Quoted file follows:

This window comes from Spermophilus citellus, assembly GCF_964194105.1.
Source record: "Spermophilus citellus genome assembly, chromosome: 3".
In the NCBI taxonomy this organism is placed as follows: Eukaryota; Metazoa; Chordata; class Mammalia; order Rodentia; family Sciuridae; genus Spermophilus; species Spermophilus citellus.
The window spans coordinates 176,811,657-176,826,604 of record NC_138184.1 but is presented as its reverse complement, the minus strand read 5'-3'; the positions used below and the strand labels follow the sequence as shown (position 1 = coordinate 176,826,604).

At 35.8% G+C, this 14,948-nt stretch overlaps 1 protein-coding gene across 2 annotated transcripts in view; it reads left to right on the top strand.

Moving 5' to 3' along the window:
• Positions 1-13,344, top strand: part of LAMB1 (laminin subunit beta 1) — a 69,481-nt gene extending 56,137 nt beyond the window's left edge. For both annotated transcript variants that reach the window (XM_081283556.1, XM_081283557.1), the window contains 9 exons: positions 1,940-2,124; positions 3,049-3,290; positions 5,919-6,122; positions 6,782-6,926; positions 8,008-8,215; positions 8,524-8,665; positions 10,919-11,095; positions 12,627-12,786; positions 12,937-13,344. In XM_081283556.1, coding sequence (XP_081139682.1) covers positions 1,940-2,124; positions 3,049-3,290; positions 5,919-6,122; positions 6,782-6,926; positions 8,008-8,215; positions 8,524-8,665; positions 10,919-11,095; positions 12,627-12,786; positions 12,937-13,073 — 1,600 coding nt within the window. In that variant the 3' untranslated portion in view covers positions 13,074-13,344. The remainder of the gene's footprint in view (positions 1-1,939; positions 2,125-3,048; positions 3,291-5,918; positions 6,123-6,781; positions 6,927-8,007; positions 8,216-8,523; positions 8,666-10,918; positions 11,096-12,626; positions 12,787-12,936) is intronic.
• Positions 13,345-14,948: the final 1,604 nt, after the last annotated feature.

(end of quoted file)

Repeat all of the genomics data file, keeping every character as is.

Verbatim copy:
This window comes from Spermophilus citellus, assembly GCF_964194105.1.
Source record: "Spermophilus citellus genome assembly, chromosome: 3".
In the NCBI taxonomy this organism is placed as follows: Eukaryota; Metazoa; Chordata; class Mammalia; order Rodentia; family Sciuridae; genus Spermophilus; species Spermophilus citellus.
The window spans coordinates 176,811,657-176,826,604 of record NC_138184.1 but is presented as its reverse complement, the minus strand read 5'-3'; the positions used below and the strand labels follow the sequence as shown (position 1 = coordinate 176,826,604).

At 35.8% G+C, this 14,948-nt stretch overlaps 1 protein-coding gene across 2 annotated transcripts in view; it reads left to right on the top strand.

Moving 5' to 3' along the window:
• Positions 1-13,344, top strand: part of LAMB1 (laminin subunit beta 1) — a 69,481-nt gene extending 56,137 nt beyond the window's left edge. For both annotated transcript variants that reach the window (XM_081283556.1, XM_081283557.1), the window contains 9 exons: positions 1,940-2,124; positions 3,049-3,290; positions 5,919-6,122; positions 6,782-6,926; positions 8,008-8,215; positions 8,524-8,665; positions 10,919-11,095; positions 12,627-12,786; positions 12,937-13,344. In XM_081283556.1, coding sequence (XP_081139682.1) covers positions 1,940-2,124; positions 3,049-3,290; positions 5,919-6,122; positions 6,782-6,926; positions 8,008-8,215; positions 8,524-8,665; positions 10,919-11,095; positions 12,627-12,786; positions 12,937-13,073 — 1,600 coding nt within the window. In that variant the 3' untranslated portion in view covers positions 13,074-13,344. The remainder of the gene's footprint in view (positions 1-1,939; positions 2,125-3,048; positions 3,291-5,918; positions 6,123-6,781; positions 6,927-8,007; positions 8,216-8,523; positions 8,666-10,918; positions 11,096-12,626; positions 12,787-12,936) is intronic.
• Positions 13,345-14,948: the final 1,604 nt, after the last annotated feature.